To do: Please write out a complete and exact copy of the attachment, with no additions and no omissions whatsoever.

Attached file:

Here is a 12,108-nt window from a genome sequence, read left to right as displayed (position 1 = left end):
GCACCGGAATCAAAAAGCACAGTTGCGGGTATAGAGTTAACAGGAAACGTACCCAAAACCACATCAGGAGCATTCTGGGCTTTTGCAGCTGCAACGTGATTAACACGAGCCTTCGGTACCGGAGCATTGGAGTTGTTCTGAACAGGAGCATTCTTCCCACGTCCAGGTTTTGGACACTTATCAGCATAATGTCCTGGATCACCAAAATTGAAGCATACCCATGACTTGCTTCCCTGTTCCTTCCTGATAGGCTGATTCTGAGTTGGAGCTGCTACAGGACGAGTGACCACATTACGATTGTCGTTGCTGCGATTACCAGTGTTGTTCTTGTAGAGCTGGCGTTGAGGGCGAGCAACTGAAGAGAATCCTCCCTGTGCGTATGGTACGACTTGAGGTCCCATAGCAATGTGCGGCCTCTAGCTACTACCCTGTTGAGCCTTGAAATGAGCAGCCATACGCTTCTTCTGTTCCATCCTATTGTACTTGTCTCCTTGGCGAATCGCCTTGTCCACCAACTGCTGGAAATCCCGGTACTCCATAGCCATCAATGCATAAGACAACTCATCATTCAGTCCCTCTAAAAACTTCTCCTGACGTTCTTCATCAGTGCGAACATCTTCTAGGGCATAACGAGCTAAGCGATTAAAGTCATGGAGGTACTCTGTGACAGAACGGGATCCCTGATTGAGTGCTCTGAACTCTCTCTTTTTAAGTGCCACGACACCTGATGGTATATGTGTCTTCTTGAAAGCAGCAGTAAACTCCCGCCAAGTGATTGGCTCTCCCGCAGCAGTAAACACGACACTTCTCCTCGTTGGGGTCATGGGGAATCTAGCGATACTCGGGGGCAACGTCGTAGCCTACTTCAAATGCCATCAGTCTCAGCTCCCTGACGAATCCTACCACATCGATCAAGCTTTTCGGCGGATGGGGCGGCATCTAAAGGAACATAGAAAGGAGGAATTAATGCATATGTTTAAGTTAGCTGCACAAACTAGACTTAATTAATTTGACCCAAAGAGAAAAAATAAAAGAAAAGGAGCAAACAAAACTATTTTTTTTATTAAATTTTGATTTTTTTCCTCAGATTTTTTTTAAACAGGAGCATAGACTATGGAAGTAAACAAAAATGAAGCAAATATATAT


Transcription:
Here is a 12,108-nt window from a genome sequence, read left to right as displayed (position 1 = left end):
GCACCGGAATCAAAAAGCACAGTTGCGGGTATAGAGTTAACAGGAAACGTACCCAAAACCACATCAGGAGCATTCTGGGCTTTTGCAGCTGCAACGTGATTAACACGAGCCTTCGGTACCGGAGCATTGGAGTTGTTCTGAACAGGAGCATTCTTCCCACGTCCAGGTTTTGGACACTTATCAGCATAATGTCCTGGATCACCAAAATTGAAGCATACCCATGACTTGCTTCCCTGTTCCTTCCTGATAGGCTGATTCTGAGTTGGAGCTGCTACAGGACGAGTGACCACATTACGATTGTCGTTGCTGCGATTACCAGTGTTGTTCTTGTAGAGCTGGCGTTGAGGGCGAGCAACTGAAGAGAATCCTCCCTGTGCGTATGGTACGACTTGAGGTCCCATAGCAATGTGCGGCCTCTAGCTACTACCCTGTTGAGCCTTGAAATGAGCAGCCATACGCTTCTTCTGTTCCATCCTATTGTACTTGTCTCCTTGGCGAATCGCCTTGTCCACCAACTGCTGGAAATCCCGGTACTCCATAGCCATCAATGCATAAGACAACTCATCATTCAGTCCCTCTAAAAACTTCTCCTGACGTTCTTCATCAGTGCGAACATCTTCTAGGGCATAACGAGCTAAGCGATTAAAGTCATGGAGGTACTCTGTGACAGAACGGGATCCCTGATTGAGTGCTCTGAACTCTCTCTTTTTAAGTGCCACGACACCTGATGGTATATGTGTCTTCTTGAAAGCAGCAGTAAACTCCCGCCAAGTGATTGGCTCTCCCGCAGCAGTAAACACGACACTTCTCCTCGTTGGGGTCATGGGGAATCTAGCGATACTCGGGGGCAACGTCGTAGCCTACTTCAAATGCCATCAGTCTCAGCTCCCTGACGAATCCTACCACATCGATCAAGCTTTTCGGCGGATGGGGCGGCATCTAAAGGAACATAGAAAGGAGGAATTAATGCATATGTTTAAGTTAGCTGCACAAACTAGACTTAATTAATTTGACCCAAAGAGAAAAAATAAAAGAAAAGGAGCAAACAAAACTATTTTTTTTATTAAATTTTGATTTTTTTCCTCAGATTTTTTTTAAACAGGAGCATAGACTATGGAAGTAAACAAAAATGAAGCAAATATATAT